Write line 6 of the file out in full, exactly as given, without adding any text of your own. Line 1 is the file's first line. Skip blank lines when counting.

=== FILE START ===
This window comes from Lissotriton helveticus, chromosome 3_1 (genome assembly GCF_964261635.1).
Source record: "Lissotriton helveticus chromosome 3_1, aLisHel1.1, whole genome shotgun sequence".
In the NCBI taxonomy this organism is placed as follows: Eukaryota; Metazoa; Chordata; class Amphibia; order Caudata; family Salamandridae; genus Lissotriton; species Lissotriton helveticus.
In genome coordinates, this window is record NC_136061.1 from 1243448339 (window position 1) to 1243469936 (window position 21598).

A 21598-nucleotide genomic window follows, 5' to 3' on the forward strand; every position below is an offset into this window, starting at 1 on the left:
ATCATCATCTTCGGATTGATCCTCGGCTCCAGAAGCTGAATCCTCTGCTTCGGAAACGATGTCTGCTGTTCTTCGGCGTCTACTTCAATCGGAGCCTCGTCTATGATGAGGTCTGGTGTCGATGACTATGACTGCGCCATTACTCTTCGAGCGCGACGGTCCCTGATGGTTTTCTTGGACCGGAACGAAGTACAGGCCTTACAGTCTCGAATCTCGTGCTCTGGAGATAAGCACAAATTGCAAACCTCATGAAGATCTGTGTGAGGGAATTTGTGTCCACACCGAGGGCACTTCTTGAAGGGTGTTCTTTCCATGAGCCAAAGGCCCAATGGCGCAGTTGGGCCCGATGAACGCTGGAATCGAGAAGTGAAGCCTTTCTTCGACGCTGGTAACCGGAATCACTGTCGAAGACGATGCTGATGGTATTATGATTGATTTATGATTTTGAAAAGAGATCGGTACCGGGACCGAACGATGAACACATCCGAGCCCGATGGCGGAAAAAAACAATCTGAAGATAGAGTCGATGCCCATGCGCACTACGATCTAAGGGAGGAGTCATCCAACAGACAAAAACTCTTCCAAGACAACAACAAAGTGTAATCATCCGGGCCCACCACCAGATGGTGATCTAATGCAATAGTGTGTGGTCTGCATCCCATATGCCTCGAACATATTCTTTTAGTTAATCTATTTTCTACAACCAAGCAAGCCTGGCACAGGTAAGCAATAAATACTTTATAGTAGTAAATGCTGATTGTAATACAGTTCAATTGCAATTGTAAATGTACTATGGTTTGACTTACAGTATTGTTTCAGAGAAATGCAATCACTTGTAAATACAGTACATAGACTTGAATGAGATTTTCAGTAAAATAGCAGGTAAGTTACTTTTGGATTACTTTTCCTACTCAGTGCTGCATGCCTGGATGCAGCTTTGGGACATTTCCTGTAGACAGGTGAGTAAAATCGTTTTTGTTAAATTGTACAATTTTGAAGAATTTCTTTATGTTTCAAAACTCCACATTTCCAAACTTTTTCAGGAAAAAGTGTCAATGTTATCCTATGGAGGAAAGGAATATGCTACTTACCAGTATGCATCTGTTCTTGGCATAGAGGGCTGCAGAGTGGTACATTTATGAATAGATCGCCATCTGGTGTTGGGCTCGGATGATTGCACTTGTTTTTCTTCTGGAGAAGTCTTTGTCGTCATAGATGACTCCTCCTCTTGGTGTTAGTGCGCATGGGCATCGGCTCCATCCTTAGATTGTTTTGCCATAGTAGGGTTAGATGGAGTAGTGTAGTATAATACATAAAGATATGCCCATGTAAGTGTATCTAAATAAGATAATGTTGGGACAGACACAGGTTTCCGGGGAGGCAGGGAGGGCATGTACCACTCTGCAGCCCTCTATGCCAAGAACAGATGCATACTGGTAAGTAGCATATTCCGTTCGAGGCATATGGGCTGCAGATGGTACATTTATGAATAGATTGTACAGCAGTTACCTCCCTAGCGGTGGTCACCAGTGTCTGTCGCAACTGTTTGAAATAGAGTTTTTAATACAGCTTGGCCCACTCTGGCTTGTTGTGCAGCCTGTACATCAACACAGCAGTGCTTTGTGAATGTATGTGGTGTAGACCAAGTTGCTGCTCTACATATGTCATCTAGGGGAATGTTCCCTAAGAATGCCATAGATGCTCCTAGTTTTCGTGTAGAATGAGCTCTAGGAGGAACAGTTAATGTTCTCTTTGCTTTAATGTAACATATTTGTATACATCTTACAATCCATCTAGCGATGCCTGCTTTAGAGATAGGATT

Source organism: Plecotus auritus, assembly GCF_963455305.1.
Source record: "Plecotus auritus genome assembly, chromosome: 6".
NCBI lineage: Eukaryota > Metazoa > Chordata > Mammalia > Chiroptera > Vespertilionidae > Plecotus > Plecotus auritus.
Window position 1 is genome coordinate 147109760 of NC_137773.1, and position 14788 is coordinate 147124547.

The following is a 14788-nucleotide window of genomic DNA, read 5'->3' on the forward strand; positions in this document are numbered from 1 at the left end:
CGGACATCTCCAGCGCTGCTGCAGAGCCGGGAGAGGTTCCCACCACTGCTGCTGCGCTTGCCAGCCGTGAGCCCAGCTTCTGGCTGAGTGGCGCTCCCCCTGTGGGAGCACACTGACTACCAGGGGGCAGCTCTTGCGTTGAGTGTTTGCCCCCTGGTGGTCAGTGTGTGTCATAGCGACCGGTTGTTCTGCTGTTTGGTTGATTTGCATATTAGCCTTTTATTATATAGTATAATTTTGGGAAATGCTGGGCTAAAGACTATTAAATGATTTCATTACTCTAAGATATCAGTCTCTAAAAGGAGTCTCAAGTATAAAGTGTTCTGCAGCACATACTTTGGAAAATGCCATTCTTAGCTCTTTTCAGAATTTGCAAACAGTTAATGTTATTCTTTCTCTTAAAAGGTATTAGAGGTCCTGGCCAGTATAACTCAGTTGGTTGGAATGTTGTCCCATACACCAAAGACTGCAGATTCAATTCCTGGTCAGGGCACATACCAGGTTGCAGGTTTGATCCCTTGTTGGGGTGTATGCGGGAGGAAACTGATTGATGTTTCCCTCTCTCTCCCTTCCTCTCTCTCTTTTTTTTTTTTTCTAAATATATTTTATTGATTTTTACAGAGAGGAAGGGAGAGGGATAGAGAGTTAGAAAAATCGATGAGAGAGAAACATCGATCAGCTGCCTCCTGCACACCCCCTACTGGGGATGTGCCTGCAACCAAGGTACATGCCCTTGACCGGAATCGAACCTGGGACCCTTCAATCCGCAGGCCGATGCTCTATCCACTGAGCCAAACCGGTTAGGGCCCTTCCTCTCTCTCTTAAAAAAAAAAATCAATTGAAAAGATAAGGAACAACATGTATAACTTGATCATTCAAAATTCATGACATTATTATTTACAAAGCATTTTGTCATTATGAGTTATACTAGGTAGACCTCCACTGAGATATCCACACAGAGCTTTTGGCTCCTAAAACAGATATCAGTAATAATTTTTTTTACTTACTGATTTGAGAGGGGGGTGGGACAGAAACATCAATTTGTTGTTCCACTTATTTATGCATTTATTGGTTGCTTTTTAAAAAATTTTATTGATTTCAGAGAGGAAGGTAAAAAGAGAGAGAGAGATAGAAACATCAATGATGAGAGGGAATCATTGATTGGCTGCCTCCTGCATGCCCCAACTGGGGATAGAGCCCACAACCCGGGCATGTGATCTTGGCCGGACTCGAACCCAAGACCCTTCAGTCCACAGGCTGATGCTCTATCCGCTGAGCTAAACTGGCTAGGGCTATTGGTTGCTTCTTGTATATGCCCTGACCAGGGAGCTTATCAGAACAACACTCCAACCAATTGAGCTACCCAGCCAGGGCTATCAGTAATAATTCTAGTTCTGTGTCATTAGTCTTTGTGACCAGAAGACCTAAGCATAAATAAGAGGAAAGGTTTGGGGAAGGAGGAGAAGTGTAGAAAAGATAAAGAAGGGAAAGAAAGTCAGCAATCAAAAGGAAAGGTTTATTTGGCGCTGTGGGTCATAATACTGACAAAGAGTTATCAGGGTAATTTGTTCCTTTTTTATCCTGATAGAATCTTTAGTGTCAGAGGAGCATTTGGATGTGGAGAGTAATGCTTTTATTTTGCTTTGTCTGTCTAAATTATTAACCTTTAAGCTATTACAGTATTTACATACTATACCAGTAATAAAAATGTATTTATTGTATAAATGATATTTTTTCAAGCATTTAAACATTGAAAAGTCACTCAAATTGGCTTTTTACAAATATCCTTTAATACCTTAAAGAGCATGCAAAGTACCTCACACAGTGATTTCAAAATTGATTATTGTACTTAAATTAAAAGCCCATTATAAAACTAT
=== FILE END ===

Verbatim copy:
ATCATCATCTTCGGATTGATCCTCGGCTCCAGAAGCTGAATCCTCTGCTTCGGAAACGATGTCTGCTGTTCTTCGGCGTCTACTTCAATCGGAGCCTCGTCTATGATGAGGTCTGGTGTCGATGACTATGACTGCGCCATTACTCTTCGAGCGCGACGGTCCCTGATGGTTTTCTTGGACCGGAACGAAGTACAGGCCTTACAGTCTCGAATCTCGTGCTCTGGAGATAAGCACAAATTGCAAACCTCATGAAGATCTGTGTGAGGGAATTTGTGTCCACACCGAGGGCACTTCTTGAAGGGTGTTCTTTCCATGAGCCAAAGGCCCAATGGCGCAGTTGGGCCCGATGAACGCTGGAATCGAGAAGTGAAGCCTTTCTTCGACGCTGGTAACCGGAATCACTGTCGAAGACGATGCTGATGGTATTATGATTGATTTATGATTTTGAAAAGAGATCGGTACCGGGACCGAACGATGAACACATCCGAGCCCGATGGCGGAAAAAAACAATCTGAAGATAGAGTCGATGCCCATGCGCACTACGATCTAAGGGAGGAGTCATCCAACAGACAAAAACTCTTCCAAGACAACAACAAAGTGTAATCATCCGGGCCCACCACCAGATGGTGATCTAATGCAATAGTGTGTGGTCTGCATCCCATATGCCTCGAACATATTCTTTTAGTTAATCTATTTTCTACAACCAAGCAAGCCTGGCACAGGTAAGCAATAAATACTTTATAGTAGTAAATGCTGATTGTAATACAGTTCAATTGCAATTGTAAATGTACTATGGTTTGACTTACAGTATTGTTTCAGAGAAATGCAATCACTTGTAAATACAGTACATAGACTTGAATGAGATTTTCAGTAAAATAGCAGGTAAGTTACTTTTGGATTACTTTTCCTACTCAGTGCTGCATGCCTGGATGCAGCTTTGGGACATTTCCTGTAGACAGGTGAGTAAAATCGTTTTTGTTAAATTGTACAATTTTGAAGAATTTCTTTATGTTTCAAAACTCCACATTTCCAAACTTTTTCAGGAAAAAGTGTCAATGTTATCCTATGGAGGAAAGGAATATGCTACTTACCAGTATGCATCTGTTCTTGGCATAGAGGGCTGCAGAGTGGTACATTTATGAATAGATCGCCATCTGGTGTTGGGCTCGGATGATTGCACTTGTTTTTCTTCTGGAGAAGTCTTTGTCGTCATAGATGACTCCTCCTCTTGGTGTTAGTGCGCATGGGCATCGGCTCCATCCTTAGATTGTTTTGCCATAGTAGGGTTAGATGGAGTAGTGTAGTATAATACATAAAGATATGCCCATGTAAGTGTATCTAAATAAGATAATGTTGGGACAGACACAGGTTTCCGGGGAGGCAGGGAGGGCATGTACCACTCTGCAGCCCTCTATGCCAAGAACAGATGCATACTGGTAAGTAGCATATTCCGTTCGAGGCATATGGGCTGCAGATGGTACATTTATGAATAGATTGTACAGCAGTTACCTCCCTAGCGGTGGTCACCAGTGTCTGTCGCAACTGTTTGAAATAGAGTTTTTAATACAGCTTGGCCCACTCTGGCTTGTTGTGCAGCCTGTACATCAACACAGCAGTGCTTTGTGAATGTATGTGGTGTAGACCAAGTTGCTGCTCTACATATGTCATCTAGGGGAATGTTCCCTAAGAATGCCATAGATGCTCCTAGTTTTCGTGTAGAATGAGCTCTAGGAGGAACAGTTAATGTTCTCTTTGCTTTAATGTAACATATTTGTATACATCTTACAATCCATCTAGCGATGCCTGCTTTAGAGATAGGATT